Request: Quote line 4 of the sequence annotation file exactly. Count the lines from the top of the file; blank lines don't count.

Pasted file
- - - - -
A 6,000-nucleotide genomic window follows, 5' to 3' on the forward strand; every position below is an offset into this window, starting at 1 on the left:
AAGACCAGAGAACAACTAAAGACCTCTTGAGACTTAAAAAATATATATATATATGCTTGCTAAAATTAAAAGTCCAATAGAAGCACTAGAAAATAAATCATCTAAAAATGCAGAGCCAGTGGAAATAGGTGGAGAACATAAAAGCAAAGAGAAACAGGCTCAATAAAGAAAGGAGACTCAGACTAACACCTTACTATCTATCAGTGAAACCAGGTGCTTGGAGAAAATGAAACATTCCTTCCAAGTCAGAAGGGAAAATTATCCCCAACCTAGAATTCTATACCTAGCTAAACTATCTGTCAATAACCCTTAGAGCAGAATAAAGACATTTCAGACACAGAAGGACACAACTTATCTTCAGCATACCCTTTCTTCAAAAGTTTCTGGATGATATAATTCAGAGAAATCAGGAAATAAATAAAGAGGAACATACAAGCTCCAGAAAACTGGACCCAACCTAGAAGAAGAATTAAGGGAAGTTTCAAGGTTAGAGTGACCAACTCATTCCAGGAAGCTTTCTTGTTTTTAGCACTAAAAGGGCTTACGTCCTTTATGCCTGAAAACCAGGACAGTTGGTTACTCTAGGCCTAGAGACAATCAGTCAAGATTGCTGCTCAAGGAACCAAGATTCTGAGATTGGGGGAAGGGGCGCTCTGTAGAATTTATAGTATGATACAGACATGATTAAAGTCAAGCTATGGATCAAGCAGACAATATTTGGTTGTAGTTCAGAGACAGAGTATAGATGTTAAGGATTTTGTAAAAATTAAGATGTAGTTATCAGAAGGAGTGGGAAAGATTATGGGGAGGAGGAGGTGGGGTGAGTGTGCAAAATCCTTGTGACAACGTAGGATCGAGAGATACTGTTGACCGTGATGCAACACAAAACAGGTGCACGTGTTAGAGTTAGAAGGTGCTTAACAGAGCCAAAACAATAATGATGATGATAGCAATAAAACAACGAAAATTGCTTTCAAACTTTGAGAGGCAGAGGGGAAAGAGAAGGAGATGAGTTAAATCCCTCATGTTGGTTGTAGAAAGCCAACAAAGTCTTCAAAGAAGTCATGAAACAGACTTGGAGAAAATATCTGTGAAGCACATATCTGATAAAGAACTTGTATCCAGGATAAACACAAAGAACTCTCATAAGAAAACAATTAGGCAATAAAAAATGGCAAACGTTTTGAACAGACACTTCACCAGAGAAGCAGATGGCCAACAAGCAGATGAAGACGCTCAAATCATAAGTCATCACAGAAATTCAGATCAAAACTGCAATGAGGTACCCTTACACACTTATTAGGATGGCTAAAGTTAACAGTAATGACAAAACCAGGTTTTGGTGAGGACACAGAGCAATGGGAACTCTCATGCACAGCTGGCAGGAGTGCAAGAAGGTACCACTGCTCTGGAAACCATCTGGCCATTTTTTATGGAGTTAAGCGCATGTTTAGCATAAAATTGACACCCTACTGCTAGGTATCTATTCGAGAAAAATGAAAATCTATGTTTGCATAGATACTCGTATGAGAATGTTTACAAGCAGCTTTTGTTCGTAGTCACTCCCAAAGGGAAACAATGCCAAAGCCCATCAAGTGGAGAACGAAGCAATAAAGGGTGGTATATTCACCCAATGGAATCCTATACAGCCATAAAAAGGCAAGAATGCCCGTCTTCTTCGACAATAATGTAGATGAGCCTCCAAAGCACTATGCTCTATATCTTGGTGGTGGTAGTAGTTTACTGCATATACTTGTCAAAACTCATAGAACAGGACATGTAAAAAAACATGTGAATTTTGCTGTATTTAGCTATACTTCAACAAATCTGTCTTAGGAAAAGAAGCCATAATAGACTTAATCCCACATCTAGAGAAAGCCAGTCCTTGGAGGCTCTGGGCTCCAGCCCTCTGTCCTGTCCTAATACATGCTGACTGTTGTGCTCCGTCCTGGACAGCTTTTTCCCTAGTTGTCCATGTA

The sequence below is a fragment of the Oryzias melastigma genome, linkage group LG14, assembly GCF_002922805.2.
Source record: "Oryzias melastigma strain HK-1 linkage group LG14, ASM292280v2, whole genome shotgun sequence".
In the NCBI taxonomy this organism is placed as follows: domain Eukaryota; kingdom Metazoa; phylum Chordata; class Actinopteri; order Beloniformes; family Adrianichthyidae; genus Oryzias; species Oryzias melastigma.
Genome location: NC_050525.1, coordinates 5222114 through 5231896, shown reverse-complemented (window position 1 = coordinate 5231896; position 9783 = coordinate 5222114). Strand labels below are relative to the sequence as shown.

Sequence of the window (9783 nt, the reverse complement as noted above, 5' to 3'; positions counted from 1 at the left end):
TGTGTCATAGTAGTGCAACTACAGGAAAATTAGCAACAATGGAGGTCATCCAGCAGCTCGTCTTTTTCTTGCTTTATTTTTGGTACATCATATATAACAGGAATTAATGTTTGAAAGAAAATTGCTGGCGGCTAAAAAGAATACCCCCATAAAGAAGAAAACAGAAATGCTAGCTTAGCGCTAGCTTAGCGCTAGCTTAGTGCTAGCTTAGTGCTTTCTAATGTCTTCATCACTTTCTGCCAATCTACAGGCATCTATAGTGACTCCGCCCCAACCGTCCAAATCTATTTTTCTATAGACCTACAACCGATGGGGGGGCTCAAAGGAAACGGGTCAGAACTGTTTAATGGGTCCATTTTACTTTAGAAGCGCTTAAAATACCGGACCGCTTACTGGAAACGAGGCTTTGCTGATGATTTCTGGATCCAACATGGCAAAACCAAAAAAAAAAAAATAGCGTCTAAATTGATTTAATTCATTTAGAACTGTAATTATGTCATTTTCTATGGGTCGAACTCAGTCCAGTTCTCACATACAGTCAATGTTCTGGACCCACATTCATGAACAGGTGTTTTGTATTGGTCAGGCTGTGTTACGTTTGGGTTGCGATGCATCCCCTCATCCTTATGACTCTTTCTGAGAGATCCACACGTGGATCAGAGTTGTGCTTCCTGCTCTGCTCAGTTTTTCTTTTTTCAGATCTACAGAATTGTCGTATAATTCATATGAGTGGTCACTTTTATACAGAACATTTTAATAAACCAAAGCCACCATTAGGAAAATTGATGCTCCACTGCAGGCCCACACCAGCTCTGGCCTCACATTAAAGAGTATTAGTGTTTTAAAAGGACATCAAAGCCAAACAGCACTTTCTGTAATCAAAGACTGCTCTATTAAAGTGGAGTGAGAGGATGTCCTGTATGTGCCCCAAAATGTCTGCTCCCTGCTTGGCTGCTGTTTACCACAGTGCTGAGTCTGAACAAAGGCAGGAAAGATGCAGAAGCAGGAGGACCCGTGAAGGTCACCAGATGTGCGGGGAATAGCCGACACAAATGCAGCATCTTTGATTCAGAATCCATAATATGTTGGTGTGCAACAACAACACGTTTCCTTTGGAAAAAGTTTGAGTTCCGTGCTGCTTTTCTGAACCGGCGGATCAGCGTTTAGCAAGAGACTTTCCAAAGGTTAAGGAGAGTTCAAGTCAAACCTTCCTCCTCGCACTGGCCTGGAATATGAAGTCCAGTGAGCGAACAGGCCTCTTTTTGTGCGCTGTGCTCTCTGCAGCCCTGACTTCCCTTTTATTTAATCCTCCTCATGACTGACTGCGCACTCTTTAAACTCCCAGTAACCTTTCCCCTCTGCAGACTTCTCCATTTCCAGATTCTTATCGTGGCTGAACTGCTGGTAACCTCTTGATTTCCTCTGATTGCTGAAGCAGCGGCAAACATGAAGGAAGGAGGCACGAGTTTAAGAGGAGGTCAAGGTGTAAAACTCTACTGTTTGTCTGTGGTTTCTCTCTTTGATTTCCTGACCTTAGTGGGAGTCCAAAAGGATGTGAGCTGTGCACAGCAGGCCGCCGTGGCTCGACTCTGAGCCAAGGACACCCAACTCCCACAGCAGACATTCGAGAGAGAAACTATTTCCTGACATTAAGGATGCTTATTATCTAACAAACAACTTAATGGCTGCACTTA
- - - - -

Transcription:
Source record: "Oryzias melastigma strain HK-1 linkage group LG14, ASM292280v2, whole genome shotgun sequence".